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Last Updated Wednesday October 18 2017 04:47 PM IST

The milk of kindness, and unkindness too

Gopikrishnan Kottoor
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The milk of kindness, and unkindness too Image for representation only. File/AP

That cold night in the streets of New Delhi is still vivid in my mind. I was in New Delhi to attend my UPSC interview. Those days you could attend the IPS deferring the IAS. I was put up in Kerala House. I wanted to see Jama Masjid. I went over by bus. It was late, late when I took a cycle-rickshaw back to Kerala House. I was already coughing in the mist of the New Delhi cold. Suddenly, in the middle of nowhere, the cycle rickshaw stopped. Hum nahi jayenje aage,he said. Thum uththro.

I knew that the rickshaw puller was adamant that I get off. I protested. He was firm. Somewhere in the valley below was perhaps his hooch corner. I got off, but insisted that I would not give him a pie. He did not seem to want any either. My heart sank as I watched him sink into the Delhi mist

leaving me, a stranger, in the middle of darkness and nowhere.

I had no other option but to walk. Maybe another 20 km. I gathered that it was a straight road. But I did not really know. I was coughing deep and wild, as I walked speedily on, my mind full of thoughts of murders and kidnappings in the odd alleys of Delhi. It was 1979.

Also Read: In the beginning was the word

I saw a scooter speed past me as I heaved and coughed, and trudged on. Moments later, I thought I heard someone speak to me in a soft, low voice. It was the Sardarji who had rushed past me on his green Bajaj scooter a few minutes ago. Delhi mein naya hai kya ?Immediately, I blurted out my plight to him, frantic. Bytto peeche. What will you do walking in this cold night all alone ? Not safe, beta. Let me drop you at Kerala House.

I was bowled. His words brought tears to my eyes that I did not wish to show him. What did that Sardarji get, coming back, riding me, 20 km off his route, wasting his time and fuel, so I, a total stranger could enjoy the warmth of my bed, and be safe. I remembered Shakespeare. This was nothing but the milk of human kindness. What would I have done without him that cold misty night?

Some of the greatest lessons that I have imbibed, are not from History or Political texts, but from ordinary human beings with unsung extra ordinariness in them.

There was another similar incident one night in Navi Mumbai. In the middle of my journey home on rough New Mumbai terrain, my scooter tyre got punctured. Frantically, I clutched at the spare, but the tyre had no air. It was past 11.30 in the night, and already drizzling. I had no other option but to keep pushing my scooter, my old heavy Vespa blue, uphill. And to top it all, it was a Sunday night. Maybe I had done around fifteen minutes of pushing uphill, sweating all over and dreaming of home, when I heard the roar of a motorbike stop by my side. Kya ho gaya sir?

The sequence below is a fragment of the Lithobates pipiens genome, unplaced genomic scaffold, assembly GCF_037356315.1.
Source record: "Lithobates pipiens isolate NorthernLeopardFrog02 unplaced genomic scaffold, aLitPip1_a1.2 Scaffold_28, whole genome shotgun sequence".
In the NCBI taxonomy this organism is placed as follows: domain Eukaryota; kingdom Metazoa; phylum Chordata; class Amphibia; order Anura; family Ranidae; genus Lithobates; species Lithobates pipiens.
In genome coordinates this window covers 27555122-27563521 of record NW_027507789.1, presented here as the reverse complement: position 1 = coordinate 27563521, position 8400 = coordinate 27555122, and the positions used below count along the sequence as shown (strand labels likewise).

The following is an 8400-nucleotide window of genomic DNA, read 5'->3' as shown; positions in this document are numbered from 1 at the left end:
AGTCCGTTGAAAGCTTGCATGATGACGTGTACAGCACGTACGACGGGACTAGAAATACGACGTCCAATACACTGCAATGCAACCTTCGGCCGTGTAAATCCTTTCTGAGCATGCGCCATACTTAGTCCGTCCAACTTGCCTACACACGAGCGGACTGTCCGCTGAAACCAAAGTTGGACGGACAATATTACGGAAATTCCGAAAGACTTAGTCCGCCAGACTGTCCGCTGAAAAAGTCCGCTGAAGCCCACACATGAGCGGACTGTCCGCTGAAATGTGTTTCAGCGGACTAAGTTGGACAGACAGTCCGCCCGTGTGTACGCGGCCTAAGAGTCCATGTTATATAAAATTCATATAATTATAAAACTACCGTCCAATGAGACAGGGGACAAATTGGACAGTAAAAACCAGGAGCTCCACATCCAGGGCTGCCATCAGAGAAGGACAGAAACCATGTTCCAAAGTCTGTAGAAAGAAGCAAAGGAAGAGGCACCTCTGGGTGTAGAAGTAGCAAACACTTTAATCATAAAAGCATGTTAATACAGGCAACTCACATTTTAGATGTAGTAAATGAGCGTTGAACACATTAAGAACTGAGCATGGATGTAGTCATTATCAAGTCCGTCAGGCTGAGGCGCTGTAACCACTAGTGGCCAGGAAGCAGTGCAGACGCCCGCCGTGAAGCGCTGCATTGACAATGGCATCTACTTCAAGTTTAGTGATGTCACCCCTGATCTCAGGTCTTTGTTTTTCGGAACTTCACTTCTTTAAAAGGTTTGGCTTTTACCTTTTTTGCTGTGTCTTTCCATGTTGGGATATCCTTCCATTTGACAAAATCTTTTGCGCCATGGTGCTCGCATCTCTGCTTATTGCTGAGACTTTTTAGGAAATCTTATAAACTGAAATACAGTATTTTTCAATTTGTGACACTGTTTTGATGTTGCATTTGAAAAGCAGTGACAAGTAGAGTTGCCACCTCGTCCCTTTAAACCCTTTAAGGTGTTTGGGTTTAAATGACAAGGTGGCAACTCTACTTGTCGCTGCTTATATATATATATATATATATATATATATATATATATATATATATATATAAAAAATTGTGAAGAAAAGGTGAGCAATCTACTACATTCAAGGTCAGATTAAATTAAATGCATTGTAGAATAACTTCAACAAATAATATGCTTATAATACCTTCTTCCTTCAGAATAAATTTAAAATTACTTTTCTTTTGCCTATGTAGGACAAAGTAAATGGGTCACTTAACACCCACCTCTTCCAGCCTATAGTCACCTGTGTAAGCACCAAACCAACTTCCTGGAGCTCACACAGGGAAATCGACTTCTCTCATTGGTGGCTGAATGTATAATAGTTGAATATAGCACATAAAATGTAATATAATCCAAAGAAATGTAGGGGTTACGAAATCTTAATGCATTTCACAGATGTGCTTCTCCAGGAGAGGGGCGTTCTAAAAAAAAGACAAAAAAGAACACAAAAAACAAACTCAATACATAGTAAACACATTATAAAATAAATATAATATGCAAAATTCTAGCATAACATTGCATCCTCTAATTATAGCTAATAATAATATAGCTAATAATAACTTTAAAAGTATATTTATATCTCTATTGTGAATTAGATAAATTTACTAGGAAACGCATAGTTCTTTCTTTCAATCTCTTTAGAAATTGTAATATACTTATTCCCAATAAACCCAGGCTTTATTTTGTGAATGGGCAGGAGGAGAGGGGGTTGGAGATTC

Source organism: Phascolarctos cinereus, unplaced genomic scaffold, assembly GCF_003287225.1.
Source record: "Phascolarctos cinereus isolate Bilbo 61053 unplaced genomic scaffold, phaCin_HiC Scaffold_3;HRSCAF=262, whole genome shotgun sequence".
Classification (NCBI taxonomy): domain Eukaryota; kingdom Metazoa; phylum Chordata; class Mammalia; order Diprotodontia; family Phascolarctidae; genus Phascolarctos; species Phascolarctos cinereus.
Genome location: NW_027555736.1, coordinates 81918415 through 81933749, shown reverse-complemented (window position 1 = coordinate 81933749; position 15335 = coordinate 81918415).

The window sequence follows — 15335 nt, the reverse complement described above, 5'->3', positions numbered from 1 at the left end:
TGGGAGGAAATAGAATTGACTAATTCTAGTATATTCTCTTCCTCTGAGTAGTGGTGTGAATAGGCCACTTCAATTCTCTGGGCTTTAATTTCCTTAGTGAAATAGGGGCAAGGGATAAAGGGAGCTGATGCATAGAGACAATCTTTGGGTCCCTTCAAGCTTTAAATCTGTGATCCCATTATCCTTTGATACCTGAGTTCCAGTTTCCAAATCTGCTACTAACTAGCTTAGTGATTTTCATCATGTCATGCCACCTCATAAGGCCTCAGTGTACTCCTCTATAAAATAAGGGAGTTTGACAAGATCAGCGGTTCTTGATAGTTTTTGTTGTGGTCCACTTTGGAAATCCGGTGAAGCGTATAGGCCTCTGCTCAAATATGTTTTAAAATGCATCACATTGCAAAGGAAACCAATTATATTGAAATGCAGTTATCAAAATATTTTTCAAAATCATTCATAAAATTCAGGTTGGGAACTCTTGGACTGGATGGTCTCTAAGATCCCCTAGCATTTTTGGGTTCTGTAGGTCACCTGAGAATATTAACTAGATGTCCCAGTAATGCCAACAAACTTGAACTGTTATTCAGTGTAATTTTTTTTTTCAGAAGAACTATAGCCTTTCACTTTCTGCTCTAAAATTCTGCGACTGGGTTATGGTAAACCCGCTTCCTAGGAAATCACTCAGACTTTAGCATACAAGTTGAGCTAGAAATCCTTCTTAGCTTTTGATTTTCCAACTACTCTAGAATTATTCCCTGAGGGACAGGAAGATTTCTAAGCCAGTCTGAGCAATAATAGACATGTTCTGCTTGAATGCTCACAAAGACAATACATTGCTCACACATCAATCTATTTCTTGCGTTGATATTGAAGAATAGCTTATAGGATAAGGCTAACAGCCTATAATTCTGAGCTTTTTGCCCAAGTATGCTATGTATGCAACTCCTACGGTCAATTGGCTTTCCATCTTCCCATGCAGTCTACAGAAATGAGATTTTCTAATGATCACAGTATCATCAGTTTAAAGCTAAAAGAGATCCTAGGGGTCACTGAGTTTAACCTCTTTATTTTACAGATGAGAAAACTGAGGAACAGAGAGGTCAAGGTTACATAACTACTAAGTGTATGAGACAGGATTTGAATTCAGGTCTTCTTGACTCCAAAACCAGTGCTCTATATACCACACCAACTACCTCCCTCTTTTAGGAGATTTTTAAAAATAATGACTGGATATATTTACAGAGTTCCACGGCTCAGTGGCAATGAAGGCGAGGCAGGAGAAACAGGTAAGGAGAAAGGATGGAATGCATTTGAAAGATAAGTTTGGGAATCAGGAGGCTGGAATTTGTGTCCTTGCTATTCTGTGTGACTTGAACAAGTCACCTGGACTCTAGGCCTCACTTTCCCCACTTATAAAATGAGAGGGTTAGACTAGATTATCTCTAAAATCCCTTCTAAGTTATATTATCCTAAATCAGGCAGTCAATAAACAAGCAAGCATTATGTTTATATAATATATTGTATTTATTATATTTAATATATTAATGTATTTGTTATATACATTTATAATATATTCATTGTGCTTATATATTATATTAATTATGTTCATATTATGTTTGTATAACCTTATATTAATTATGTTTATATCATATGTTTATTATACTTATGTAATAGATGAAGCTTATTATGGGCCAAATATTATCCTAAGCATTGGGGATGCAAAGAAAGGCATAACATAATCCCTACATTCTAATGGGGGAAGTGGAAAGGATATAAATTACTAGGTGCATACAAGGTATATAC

Puncture, I told him. I was gasping. Aap taharo. Thoda wait kijiye. I know a puncture wala a km around, but he must be closed and asleep... Do you have tools to remove this tyre? Yes, I said I have them.

We moved together to a side, and the hefty one, sat down at my rear wheel and removed the tyre. Wait kijiye aap, he said. He took the deflated tyre in his hand. I'll be back. Almost an hour late, my hefty guy was back. It was 12.30 or past. He fitted the tyre for me. The guy was sleeping he said, completely drunk. But I told him it was for my dear friend... .

Dear friend.... ? I looked at that hefty stranger. My God, we had never even met until now. He finished his work for me. Ab jaayie sahaab... I thanked the stranger profusely, and took down his phone number, but ungrateful me, I lost it, and could never ring him up later. But, think of it, that hefty one was Buddha or even Jesus to me.

And now, the other side. Late one night, last local train running, while traveling from Vashi to Belapur I heard a strange eerie and frantic noise that told me that perhaps it was some one falling off the train. What happened, I asked one standing passenger, rising from from my seat. Oh. A man just fell into the Vashi creek..... He was standing at the doorway... Then why did you not pull the emergency chain if you saw him falling, I asked him.

The man just smiled. The train sped on. I thought of that man dying among the mangroves, and somewhere, his family waiting for him with supper, as the train kept speeding. How insignificant life was in terms of someone else's time. And I thought again of Shakespeare.... Life is a tale told by an idiot, full of sound and fury, signifying nothing.... .

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